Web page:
Billy Eichner and Julie Klausner star in Hulu’s “Difficult People,” debuting this August. (photo by Ali Goldstein)
Amidst a constant stream of jokes about Bradley Cooper, Kevin Spacey, Alan Cumming, and Mandy Patinkin yesterday, Julie Klausner and Billy Eichner introduced their semi-autobiographical Hulu series to the crowd at the second annual Vulture Festival. Amy Poehler, one of the half-hour comedy’s executive producers (alongside Klausner and Louie‘s Dave Becky), joined the real-life BFFs for a fast-talking hour of conversation about mining one’s own life for material, the New York comedy hustle, loving Yentl and Wendy Williams, and what to expect from the star-studded series about getting in one’s own way, which premieres this August.
Because Difficult People involves Klausner and Eichner playing roles similar to themselves (albeit more like decade ago, before both broke through), the irreverent comedy of the show is the comedy of their banter. Watching them seamlessly flow in and out of wildly un-PC conversation, both on stage and on screen, is to see their UCB training working overtime. If you’re not a fan of how these two crack jokes about pop culture and trash-talk celebs in real-time on Twitter (some plotlines revolve around the hazards of this, in fact), then Difficult People is likely not for you. But from Poehler’s perspective, the distinctly NYC show’s “really specific tone” is not only an asset, it’s what drew her to the project. “”I would binge-watch the shit out of this show if I weren’t involved with it,” Poehler boasted.
“Young audiences can sniff out inauthenticity,” she said, adding that she “can’t go into projects anymore without them having that real voice.” Praising Klauser specifically, Poehler said that she’s “starving for television that has women in it,” noting that there are a lot of young girls and a lot of couples on TV, but not grown-ass ladies. (Broad City, also produced by Poehler’s Paper Kite Productions, received hearty shout-outs throughout the hour, though it’s debatable if the bawdy hit isn’t in the young woman category.) Klausner’s mantra remains, “Is it good for girls?” (Eichner’s is more like, “Would this hurt Andie MacDowell?”).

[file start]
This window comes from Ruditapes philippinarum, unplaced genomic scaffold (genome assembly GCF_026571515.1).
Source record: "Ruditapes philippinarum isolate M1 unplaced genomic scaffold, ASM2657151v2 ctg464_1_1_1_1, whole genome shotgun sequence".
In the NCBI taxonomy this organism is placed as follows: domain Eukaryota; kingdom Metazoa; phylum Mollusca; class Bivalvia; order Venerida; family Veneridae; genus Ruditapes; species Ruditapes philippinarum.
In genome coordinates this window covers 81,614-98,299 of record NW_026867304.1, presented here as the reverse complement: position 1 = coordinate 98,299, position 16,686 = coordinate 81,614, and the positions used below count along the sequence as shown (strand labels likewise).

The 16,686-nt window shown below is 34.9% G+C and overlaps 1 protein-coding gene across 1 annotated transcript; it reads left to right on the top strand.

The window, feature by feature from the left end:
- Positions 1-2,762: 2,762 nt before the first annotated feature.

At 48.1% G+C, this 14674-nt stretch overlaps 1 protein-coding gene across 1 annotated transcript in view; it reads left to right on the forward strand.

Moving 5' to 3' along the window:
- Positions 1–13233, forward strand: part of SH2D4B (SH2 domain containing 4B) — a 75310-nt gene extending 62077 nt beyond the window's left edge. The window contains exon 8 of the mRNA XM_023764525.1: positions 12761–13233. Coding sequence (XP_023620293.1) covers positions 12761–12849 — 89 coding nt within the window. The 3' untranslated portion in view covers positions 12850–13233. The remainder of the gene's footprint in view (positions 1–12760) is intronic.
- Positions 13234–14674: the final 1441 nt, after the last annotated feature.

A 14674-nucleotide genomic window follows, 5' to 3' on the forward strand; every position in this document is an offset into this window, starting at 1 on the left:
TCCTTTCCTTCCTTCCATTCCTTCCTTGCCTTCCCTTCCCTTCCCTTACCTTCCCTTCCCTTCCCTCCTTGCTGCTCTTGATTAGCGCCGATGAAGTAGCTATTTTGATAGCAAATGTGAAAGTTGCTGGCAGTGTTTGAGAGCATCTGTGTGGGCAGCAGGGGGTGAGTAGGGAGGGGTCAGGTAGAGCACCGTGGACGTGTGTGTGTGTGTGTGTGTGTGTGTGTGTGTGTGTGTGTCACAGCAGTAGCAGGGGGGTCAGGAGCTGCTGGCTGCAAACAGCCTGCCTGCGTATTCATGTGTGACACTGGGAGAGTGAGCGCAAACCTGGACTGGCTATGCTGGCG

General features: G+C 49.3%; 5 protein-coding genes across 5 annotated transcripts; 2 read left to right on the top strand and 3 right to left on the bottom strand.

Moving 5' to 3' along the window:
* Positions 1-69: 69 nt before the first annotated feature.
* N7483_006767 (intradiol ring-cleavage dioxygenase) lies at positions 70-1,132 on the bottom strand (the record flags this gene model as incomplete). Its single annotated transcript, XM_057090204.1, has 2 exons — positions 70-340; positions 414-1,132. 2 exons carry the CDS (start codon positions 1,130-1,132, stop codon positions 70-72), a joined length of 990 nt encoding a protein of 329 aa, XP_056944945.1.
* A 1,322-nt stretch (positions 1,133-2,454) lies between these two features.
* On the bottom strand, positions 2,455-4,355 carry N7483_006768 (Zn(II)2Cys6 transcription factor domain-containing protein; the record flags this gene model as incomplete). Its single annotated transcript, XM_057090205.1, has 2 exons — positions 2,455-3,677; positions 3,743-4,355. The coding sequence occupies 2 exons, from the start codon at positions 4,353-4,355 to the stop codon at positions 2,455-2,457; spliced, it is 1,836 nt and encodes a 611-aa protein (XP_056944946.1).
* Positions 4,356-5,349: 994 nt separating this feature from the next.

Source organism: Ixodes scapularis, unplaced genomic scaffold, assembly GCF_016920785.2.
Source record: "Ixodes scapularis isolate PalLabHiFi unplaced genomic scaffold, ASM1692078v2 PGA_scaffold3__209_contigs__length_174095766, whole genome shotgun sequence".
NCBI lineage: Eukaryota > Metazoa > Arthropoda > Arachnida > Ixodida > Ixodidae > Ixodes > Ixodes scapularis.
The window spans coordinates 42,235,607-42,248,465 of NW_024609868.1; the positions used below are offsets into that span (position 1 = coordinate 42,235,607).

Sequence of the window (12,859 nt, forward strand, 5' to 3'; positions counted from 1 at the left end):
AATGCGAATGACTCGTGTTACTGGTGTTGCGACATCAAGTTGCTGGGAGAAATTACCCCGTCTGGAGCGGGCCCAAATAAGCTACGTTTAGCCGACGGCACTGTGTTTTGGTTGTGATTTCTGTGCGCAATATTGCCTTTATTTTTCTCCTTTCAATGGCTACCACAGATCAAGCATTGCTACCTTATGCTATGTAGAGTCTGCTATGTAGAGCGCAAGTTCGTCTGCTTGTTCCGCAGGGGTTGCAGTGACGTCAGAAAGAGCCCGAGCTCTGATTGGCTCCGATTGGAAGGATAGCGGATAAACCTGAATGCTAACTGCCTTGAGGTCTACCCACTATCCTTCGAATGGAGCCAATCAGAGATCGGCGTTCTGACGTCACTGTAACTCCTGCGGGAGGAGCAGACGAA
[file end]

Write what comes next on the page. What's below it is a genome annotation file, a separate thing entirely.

Something else to appreciate in Difficult People: a bevy of guest stars, weaving in and out of reality and fiction. Folks like Amy Sedaris, Seth Meyers, Debbie Harry, Fred Armisen (playing Billy’s brother), and Kate McKinnon (who appears as a sober magician) play characters, while other famous pals/foes — from Martin Short to Broadway legend Mark Shaiman to Bravo boss Andy Cohen — appear as themselves in loosely autobiographical scenarios about negotiating fame with oftentimes humiliating results.
Klausner noted that her dream role is as nosy neighbor on literally any show, while Poehler joked about guest-starring on Game of Thrones (“I’m about to say something douchey: I read all the books”). But for Billy on the Street star Eichner, Difficult People is something of a dream role because it allows him to show off his more classically trained acting chops. In other words, it shows “where his anger comes from.”
One source of his notorious crankiness: the fact that he’s often compared to a “hairy Bobby Flay,” or a young John Larroquette. But Klausner, ever the bestie, assured him that she’d “fuck the shit out of Larroquette.”
Difficult People premieres on Hulu this August.